The Children's Institute Blog

Vote for Leo, The Children's Institute Therapy Dog!

Posted: Mar 23, 2018 by The Children's Institute


That’s the battle-cry of Linda Shooer, the Moon Township, Pa. resident whose 11 ½ -year-old Portuguese Water Dog named – you guessed it – Leo is in the running for the 2018 American Humane Hero Dog Award. The winner, who is crowned based on vote totals online, will fly to Beverly Hills for their moment on the red carpet and on TV.

But Leo is no show dog.

For the past 10 years, Leo has been volunteering at The Children’s Institute of Pittsburgh, engaging originally with our Prader-Willi Syndrome population but, more recently, providing pet therapy to kids in The Day School. They walk in, pet him, and love him. He loves them back.

“He’s very, very gentle. As much as he is spunky and energetic, there’s a gentle side to him,” said Linda, who works in professional development at Carnegie Mellon University. “When he’s around children, they just seem to bond together.”

Leo was trained and certified as a therapy pet through Therapy Dogs International when he was just one year old.

“For a little while, we did nursing homes, stuff like that, but there was something driving within me that wanted him to interact with kids who could benefit from his love, his joy,” Linda said. “He just understands these kids.”

“[Leo] met a young girl who had completely shut down, had not spoken for days,” Linda wrote in part of Leo’s nominating statement. “Leo was extremely gentle with her and was fascinated by her beaded necklace. She allowed him to get close enough to sniff the necklace and give her a kiss on the face. He wagged his tail incessantly and she smiled while remaining silent. When it came time for us to leave, she grabbed my arm and very softly said, ‘I love Leo.’ It was a moment that I and the nurses would never forget.”

For as caring as he is, Leo is also rather mischievous at home – “a maniac,” Linda laughs. “He took the remote control and buried it, and now I can’t watch TV,” she’d frequently joke with the kids.

When Leo worked with inpatients, he’d frequently dress up for Halloween based on their requests – the devil, Batman, a pirate complete with hat, hook and mounted parrot. He also was a frequent subject of photographs; Linda often made prints of Leo and the kids for them as a keepsake.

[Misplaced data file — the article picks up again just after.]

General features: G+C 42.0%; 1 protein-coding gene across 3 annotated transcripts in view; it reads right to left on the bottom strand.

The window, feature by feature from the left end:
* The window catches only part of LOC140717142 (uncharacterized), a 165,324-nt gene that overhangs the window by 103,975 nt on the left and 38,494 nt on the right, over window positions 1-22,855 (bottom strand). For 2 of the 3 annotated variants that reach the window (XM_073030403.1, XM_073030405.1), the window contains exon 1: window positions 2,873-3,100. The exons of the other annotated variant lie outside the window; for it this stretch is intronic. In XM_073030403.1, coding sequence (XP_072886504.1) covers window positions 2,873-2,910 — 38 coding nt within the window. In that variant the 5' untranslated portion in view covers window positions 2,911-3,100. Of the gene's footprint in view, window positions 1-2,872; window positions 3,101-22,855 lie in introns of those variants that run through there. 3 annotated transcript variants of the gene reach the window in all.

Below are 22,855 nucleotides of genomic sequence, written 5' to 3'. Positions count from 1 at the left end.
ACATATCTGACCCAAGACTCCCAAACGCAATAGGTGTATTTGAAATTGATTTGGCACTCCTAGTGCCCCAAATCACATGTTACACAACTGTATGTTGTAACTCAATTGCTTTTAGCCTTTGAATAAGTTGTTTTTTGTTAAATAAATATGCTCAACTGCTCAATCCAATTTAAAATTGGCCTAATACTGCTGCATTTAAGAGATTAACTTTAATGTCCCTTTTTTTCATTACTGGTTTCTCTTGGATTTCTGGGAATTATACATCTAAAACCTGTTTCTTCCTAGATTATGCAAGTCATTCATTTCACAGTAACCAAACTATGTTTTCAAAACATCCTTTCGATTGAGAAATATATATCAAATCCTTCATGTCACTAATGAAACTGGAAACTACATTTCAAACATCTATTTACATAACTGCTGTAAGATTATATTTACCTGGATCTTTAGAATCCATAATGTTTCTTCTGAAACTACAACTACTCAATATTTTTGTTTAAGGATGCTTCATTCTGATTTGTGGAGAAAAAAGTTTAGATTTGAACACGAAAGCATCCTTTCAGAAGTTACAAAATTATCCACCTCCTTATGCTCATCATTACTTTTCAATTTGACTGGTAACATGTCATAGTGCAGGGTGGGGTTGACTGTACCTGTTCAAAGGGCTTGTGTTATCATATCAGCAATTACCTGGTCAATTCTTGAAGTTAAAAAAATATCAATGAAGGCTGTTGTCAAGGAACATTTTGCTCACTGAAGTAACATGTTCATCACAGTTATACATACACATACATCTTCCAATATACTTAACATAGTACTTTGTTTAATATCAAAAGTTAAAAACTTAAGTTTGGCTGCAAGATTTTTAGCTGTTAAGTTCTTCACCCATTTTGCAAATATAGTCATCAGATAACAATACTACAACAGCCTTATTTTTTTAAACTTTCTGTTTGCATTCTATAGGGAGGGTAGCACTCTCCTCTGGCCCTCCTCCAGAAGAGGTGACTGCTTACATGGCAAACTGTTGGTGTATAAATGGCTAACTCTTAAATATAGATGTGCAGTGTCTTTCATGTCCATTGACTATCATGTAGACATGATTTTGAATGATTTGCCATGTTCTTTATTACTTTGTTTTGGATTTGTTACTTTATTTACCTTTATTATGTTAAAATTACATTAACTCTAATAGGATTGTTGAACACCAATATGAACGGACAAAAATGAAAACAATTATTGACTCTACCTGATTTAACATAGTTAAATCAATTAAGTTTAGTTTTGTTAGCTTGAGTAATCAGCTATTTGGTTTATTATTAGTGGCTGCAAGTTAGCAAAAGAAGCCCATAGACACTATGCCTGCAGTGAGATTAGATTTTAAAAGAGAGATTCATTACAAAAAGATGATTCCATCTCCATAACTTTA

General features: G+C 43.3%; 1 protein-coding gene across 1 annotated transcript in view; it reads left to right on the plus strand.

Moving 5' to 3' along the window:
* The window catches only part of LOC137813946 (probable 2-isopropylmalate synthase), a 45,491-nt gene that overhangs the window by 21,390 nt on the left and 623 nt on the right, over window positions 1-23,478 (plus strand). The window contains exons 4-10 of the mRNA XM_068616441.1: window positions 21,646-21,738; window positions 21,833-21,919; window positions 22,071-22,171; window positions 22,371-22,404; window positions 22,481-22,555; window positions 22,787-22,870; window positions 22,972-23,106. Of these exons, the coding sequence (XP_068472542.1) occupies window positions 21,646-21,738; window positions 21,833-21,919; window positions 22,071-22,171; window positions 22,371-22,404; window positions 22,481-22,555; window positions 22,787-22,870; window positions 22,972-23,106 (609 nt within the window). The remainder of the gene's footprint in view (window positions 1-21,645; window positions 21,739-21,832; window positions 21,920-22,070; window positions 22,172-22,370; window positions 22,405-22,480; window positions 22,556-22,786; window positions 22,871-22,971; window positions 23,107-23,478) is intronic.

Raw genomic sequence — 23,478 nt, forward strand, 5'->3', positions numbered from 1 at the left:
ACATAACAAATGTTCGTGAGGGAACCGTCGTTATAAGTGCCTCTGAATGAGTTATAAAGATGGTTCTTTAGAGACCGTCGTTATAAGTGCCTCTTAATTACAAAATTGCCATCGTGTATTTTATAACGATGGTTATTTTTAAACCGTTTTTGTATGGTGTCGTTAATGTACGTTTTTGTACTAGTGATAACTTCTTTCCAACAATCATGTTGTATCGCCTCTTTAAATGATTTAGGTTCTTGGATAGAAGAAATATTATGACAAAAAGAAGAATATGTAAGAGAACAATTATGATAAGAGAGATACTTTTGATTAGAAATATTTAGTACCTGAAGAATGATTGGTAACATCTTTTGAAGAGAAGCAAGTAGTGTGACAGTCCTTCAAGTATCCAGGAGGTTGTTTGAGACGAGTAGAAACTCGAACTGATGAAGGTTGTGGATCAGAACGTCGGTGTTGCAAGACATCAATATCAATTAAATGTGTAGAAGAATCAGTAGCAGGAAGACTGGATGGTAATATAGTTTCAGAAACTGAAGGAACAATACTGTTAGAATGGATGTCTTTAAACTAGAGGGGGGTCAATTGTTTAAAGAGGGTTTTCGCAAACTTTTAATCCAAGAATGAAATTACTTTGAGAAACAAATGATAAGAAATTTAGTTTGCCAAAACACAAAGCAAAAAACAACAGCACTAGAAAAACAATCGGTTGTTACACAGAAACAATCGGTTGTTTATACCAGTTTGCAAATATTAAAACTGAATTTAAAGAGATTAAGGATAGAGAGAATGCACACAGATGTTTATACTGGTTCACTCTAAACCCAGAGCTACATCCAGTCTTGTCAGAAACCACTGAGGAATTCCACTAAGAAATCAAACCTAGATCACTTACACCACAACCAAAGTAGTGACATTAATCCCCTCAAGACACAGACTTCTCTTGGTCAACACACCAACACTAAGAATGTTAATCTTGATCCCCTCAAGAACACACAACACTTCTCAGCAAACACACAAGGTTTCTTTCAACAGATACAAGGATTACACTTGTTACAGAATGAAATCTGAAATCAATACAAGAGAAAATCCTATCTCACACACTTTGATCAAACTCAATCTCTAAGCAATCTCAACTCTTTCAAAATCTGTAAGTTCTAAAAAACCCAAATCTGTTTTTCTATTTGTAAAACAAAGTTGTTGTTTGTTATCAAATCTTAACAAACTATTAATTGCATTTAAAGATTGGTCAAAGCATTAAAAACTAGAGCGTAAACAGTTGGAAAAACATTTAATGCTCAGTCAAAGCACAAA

“The parents would say, ‘Leo’s all over my refrigerator!,’” she said.

“I think [Leo’s visits] are wonderful,” said Cathy Brdar, a Day School teacher for the past 23 years, as Leo was being walked by one of her pre-teen male students with autism. “It gives a lot of the kiddos the chance to do something different. A lot of the kids – it calms them down. It gives them the chance just to be.”

“These boys are my gentle souls but they can be intimidating,” she added. “The great thing about Leo is that he comes in here, like, ‘Alright, anybody can pet me.’ He and Ajax are two of the calmest dogs we’ve ever seen.”

Charlene Horvath, a teacher’s aide in The Day School, agreed. She started working with Leo during her time in the Therapeutic Activities Department.

“I have known Leo for the past 11 years and within that time I have seen Leo bond with each person he interacts with,” Char said. “He makes each person feel special. He has an adorable and lovable personality. He is the best therapy dog I have known.”

To vote for Leo in the Hero Dog Awards, go to You can vote once a day – every day, if you choose – until April 25.

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